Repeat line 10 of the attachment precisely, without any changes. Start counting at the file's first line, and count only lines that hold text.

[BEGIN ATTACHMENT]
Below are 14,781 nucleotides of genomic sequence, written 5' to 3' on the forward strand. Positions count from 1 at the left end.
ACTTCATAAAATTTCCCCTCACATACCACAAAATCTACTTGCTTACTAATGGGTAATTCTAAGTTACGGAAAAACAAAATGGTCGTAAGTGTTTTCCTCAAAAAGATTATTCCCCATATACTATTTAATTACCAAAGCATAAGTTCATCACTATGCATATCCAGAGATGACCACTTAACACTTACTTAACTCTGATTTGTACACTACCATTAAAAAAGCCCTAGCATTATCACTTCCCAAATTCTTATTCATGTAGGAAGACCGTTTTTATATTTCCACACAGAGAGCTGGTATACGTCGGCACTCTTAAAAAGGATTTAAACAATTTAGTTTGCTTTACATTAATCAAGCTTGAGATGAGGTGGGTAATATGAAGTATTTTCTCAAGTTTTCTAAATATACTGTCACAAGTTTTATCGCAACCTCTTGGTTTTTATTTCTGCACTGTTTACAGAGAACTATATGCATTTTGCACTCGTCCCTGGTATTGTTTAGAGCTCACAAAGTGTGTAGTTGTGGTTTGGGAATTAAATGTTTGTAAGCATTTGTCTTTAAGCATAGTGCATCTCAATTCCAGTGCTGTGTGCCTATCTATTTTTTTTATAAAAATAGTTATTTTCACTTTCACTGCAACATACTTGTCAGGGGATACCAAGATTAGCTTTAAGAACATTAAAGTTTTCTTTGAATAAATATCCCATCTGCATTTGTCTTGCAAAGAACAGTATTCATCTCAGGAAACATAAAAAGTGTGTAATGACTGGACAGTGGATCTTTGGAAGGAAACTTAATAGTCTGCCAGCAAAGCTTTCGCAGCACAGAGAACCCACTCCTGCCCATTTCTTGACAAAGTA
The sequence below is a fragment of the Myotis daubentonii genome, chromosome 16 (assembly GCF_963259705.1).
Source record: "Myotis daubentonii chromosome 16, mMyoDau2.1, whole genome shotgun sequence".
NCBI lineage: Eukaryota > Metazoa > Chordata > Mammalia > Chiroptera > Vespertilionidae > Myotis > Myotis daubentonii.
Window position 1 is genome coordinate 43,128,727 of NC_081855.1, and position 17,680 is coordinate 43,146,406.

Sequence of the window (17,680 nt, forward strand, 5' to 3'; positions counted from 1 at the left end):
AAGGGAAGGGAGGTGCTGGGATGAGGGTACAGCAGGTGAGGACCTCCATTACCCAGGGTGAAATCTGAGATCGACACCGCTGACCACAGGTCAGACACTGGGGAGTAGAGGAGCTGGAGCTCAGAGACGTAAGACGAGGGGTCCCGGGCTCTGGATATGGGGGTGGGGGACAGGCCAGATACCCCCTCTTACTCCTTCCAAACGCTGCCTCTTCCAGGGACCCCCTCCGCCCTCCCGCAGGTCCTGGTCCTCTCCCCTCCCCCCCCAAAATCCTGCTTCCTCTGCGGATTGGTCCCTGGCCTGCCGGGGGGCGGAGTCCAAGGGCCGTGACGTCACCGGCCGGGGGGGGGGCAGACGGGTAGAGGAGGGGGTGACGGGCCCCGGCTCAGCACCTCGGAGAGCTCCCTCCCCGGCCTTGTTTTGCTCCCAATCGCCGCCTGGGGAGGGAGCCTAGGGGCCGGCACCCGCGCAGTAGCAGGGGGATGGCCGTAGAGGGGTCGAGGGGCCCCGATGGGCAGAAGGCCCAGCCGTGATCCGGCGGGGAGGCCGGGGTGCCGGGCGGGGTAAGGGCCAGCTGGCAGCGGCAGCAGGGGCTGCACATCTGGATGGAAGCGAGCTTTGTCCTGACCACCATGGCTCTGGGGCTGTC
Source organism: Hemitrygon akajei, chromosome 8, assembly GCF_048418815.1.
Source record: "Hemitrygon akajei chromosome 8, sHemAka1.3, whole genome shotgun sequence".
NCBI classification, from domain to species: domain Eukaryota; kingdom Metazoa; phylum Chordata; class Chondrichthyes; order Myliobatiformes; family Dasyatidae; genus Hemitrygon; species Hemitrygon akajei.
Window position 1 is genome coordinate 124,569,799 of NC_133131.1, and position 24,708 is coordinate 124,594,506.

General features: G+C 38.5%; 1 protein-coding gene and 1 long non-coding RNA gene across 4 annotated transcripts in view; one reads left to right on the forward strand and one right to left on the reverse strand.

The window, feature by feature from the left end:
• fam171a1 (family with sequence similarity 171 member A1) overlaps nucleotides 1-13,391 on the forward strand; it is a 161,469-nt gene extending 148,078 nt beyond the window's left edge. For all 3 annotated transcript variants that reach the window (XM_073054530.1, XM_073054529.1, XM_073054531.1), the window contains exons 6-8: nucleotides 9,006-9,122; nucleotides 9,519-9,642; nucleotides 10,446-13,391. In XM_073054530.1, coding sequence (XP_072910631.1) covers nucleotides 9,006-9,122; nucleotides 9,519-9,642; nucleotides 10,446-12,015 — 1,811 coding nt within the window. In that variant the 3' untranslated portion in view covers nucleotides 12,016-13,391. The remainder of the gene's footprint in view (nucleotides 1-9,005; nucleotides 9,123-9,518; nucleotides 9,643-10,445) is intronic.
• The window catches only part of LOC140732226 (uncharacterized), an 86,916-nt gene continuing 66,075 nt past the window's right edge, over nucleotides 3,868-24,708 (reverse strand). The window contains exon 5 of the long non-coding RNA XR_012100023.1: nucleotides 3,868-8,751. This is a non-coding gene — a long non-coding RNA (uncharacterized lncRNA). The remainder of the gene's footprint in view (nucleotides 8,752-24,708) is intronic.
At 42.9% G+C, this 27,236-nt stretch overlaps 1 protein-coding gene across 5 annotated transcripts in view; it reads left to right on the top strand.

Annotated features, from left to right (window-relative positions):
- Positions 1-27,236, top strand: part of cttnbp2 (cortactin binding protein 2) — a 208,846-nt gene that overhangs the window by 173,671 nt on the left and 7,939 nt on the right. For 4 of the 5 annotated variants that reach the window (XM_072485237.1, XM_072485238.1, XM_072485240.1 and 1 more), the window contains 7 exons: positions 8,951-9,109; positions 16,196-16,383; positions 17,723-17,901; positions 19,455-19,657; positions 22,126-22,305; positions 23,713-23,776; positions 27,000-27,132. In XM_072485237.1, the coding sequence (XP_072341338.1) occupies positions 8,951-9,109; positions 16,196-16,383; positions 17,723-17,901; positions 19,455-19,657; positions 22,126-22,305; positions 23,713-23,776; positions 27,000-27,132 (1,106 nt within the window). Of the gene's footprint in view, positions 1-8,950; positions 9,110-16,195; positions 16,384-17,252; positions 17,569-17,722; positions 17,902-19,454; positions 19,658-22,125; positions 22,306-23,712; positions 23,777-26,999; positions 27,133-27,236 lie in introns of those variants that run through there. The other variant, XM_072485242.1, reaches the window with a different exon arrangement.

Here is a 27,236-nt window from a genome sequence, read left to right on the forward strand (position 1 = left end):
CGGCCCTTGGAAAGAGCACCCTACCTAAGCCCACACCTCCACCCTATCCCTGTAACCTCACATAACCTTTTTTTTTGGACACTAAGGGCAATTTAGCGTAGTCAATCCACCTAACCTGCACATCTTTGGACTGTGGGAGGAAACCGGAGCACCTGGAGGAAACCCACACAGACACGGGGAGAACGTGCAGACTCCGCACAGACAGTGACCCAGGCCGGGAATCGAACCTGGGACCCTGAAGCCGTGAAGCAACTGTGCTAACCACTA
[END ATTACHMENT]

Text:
Source record: "Hemitrygon akajei chromosome 8, sHemAka1.3, whole genome shotgun sequence".